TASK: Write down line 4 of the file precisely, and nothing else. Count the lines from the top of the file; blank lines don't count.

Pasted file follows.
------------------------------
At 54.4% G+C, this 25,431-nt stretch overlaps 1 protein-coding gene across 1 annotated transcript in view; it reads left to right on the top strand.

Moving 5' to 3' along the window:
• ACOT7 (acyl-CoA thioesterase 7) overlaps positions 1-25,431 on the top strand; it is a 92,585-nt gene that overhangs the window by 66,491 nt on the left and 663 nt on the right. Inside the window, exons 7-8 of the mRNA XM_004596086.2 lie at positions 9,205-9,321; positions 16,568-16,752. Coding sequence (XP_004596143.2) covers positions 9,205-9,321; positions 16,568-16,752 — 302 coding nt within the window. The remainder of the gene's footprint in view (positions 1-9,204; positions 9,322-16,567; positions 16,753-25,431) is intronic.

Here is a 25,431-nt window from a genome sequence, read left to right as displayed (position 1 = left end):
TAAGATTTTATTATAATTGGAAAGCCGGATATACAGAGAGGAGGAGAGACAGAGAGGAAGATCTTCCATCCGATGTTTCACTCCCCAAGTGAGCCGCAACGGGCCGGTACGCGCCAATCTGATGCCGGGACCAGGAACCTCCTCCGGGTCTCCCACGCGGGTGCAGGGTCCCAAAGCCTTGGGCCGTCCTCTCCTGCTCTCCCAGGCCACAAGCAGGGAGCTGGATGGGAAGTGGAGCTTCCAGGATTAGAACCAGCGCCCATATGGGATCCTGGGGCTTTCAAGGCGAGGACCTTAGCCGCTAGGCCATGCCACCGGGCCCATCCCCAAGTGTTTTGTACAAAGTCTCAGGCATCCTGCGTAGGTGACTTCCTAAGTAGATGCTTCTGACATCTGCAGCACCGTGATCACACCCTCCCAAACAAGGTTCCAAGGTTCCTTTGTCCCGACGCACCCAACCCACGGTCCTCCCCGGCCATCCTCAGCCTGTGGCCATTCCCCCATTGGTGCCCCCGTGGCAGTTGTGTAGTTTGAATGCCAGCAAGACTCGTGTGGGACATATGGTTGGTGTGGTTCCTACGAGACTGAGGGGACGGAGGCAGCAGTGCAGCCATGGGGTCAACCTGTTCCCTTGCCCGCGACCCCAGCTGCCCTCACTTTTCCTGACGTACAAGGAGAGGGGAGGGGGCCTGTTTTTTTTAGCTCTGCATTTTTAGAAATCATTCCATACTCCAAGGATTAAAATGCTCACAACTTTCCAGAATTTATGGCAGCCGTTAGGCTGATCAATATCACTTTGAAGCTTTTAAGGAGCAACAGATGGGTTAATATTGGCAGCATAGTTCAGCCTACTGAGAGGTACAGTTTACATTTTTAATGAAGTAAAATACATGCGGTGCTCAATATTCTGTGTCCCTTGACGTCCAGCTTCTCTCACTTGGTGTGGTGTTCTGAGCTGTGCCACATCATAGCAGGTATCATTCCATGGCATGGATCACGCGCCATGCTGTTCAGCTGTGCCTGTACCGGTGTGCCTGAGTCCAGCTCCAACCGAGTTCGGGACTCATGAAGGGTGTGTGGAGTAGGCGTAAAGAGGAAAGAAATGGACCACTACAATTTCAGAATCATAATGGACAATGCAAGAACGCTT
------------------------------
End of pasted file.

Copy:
Here is a 25,431-nt window from a genome sequence, read left to right as displayed (position 1 = left end):